Medical Robotics Magazine

The first and only commercial feature medical robotics news magazine, founded February 2007 by John J. Otrompke, JD, consultant and publisher


Medical Robotics Magazine is the world's first and only commercial feature news magazine devoted to all aspect of the medical robotics industry- including robotic surgery, physical therapy robots, hospital orderlies, and other topics related to robotic medicine. As a feature magazine, Medical Robotics features interviews, business news, conference coverage and editorials, as well as a generous portion of articles written by noteworthy robotics surgeons as well as clinical trials reports. MR has been on-line since 2007, and first appeared in print in January of 2008 at the annual meeting of MIRA (the Minimally Invasive Robotics Association) in Rome, Italy. Medical Robotics Magazine is copyrighted, features a nascent Board of Editorial Advisors, and is indexed by the U.S. Library of Congress. All contents (c) 2011 John J. Otrompke, JD Contact: John J. Otrompke, JD 646-730-0179

Sunday, February 24, 2008

(c) 2008 John J. Otrompke, JD



Wednesday, February 13, 2008


Welcome to the on-line portal of Medical Robotics magazine. Our first print issue was released in January!
All contents (c) 2008 John J. Otrompke, JD


Here follows a list of some upcoming conferences pertaining to medical robotics:

March 14-15, Northampton
Association of Chartered Physiotherapists Interested in Neurology

March 17-19, Orlando
Third Annual World Robotic Urology Symposium
The Global Robotics Institute,

April 9-12, Lisbon
World Congress on Brain Injury

May 30-31, Beijing
International Symposium on Robotic Cardiac Surgery

June 12-13, Philadelphia
Robotic Surgery –Innovation of Today, Tomorrow and The Future, For Administrators and Surgeons

June 12-14, Fellbach

July 11-12, Seoul
12 Live Da Vinci Cases: YONSEI University Health system,

September 10-12, Prague
European Robotic Urology Symposium

Papers at MIRA Describe Experiences in Liver Surgery Techniques

By John J. Otrompke, JD

Speakers at this year’s MIRA conference in Rome commented on difficulties inherent in liver procedures, and how robotic surgical technology can be used to gain an advantage in the tricky procedures.

Operating in the context of colon cancer which has metastasized to the liver can be especially difficult, according to one paper, ‘Robotic Minimally-Invasive Short-Interval Staged Approach to Synchronous Colon Cancer and Liver Metastases,’ by O. Mansouri and colleagues.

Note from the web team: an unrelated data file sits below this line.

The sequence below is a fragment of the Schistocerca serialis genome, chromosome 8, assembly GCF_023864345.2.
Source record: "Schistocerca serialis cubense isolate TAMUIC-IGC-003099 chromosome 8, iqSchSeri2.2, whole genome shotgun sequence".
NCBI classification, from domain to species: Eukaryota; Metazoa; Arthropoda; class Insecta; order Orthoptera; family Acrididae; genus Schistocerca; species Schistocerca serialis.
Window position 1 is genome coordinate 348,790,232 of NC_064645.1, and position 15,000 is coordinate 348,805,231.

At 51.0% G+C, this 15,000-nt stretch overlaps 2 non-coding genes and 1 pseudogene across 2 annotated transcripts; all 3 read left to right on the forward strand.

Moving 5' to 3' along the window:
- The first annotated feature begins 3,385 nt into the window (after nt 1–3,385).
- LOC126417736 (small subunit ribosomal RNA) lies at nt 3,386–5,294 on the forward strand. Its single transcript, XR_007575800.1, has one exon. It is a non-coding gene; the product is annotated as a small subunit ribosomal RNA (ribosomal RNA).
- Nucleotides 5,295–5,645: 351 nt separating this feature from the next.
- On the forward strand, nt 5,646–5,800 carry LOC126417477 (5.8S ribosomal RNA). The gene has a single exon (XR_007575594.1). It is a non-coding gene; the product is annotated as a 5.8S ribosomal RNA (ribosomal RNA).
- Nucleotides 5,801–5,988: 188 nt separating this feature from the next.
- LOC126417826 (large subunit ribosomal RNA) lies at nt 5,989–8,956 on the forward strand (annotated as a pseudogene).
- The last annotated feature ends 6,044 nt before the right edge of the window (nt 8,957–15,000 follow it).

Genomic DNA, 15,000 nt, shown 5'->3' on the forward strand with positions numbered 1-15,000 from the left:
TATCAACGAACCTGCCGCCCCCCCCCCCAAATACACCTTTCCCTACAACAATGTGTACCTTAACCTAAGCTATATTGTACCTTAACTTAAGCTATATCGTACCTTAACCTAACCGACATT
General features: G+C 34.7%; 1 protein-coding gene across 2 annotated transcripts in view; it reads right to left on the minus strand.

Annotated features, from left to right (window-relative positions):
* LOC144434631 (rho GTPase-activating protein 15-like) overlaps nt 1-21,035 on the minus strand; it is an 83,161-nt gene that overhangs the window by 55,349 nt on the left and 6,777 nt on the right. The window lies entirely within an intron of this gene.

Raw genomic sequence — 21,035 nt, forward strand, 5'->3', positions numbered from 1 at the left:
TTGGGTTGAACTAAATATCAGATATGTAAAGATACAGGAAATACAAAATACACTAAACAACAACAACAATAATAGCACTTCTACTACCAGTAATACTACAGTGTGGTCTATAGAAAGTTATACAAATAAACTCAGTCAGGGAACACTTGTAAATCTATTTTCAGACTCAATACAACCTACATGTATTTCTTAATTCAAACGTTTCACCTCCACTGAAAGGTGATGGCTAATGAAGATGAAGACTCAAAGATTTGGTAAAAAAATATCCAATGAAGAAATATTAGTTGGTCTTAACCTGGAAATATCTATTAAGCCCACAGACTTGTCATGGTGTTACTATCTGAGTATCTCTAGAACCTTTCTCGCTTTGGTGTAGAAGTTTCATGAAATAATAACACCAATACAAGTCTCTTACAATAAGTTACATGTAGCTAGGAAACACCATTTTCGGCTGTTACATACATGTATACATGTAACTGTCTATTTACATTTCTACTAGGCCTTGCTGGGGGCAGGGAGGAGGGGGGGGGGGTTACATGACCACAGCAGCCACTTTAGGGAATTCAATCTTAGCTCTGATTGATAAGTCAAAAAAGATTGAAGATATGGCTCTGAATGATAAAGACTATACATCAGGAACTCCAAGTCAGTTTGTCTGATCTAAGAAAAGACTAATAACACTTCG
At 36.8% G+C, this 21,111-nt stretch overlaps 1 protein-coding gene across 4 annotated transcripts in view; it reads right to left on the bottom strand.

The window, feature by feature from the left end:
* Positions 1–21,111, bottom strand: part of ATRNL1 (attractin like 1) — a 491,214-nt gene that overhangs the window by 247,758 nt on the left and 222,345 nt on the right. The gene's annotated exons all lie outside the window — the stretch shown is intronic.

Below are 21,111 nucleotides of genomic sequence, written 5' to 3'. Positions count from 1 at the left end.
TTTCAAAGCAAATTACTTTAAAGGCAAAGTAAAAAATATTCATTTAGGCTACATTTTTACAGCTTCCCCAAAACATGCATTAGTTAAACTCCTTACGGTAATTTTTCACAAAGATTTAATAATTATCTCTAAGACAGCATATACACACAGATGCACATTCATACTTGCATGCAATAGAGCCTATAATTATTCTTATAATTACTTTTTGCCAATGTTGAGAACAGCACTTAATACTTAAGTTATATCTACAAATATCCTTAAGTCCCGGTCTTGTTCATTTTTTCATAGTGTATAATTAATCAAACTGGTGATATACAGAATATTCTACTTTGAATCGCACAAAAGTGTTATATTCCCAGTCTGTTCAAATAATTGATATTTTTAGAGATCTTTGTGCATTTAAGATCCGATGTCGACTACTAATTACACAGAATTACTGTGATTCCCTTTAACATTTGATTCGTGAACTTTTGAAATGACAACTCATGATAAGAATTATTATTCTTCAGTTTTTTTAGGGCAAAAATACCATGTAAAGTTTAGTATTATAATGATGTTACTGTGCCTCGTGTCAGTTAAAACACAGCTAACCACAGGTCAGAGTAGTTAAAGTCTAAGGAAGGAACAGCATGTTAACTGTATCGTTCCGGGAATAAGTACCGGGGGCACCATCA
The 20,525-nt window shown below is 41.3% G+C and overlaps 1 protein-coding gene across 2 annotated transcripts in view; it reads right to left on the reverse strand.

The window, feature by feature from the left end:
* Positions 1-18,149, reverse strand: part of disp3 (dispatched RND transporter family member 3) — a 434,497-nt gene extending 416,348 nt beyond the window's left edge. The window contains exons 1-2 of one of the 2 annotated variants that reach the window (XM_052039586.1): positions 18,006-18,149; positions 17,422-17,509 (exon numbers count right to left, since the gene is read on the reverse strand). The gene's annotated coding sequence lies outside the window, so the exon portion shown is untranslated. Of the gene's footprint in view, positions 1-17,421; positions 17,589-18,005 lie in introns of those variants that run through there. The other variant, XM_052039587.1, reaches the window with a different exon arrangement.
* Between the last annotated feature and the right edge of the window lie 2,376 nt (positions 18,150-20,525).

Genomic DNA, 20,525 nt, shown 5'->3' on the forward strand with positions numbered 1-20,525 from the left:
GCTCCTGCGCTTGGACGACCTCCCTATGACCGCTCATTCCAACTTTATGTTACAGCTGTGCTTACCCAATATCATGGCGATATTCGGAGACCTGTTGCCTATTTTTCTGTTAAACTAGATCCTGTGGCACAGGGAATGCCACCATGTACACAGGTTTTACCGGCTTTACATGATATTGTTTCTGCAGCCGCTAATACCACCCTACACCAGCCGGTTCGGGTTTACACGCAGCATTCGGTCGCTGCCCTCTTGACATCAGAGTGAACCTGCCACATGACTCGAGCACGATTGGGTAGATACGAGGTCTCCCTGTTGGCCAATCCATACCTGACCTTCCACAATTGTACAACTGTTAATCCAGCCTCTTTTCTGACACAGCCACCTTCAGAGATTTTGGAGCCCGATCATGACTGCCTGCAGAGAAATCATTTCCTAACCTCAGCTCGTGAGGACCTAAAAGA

The paper noted that simultaneously resecting the liver in cases of colon cancer leads to a higher mortality. Mortality is between 7 and 12% when the resections are done simultaneously, versus 2% when staged resections are done. Further, mortality reaches 24% when the simultaneous liver resection is a major hepatectomy, according to the abstract.

The abstract noted that one patient, who received both operations with a Da Vinci surgical system on a short-interval basis, was mobiled the day after the operation, began oral feeding the second day afterward, was discharged on the 11th day after the operation in excellent condition.

Another abstract, by F.M. Bianco and colleagues, discussed a five-trocar technique in respect to data from 47 patients. The abstract noted that new tools are needed for liver procedures.

Both abstracts were by a surgical team operating at the University of Illinois at Chicago.

Two 2008 Studies Provide Data on Robotic Surgery Complications

MIRA 2008

Two large studies indicate equipment malfunctions occur and provide data on robotic surgery complications

By John J. Otrompke, JD

Two large studies released at MIRA 2008 provide data on Da Vinci equipment malfunctions, and indicate that complications from robotic surgery with the da Vinci decrease when the surgery is performed in a high-volume institution or a center of excellence. Nonetheless, the presenter of the studies called for surgeons who experience complications or equipment failure to register their results with a download from the device.

“Every surgeon should register errors when they occur,” said Dr. Kenneth Palmer, MD, a resident at Florida Hospital Celebration Health, who presented the two studies at MIRA. The studies were noteworthy for their size, as the first, ‘Robotic Equipment Malfunction During Robotic Prostatectomy: A Multi-Institutional Study,’ involved 11 institutions and a total case volume of 8,240.

The second study, ‘Intra Operative Complications During Robotic Assisted Laparoscopic Prostatectomy,’ involved 1,256 consecutive cases at Ohio State University.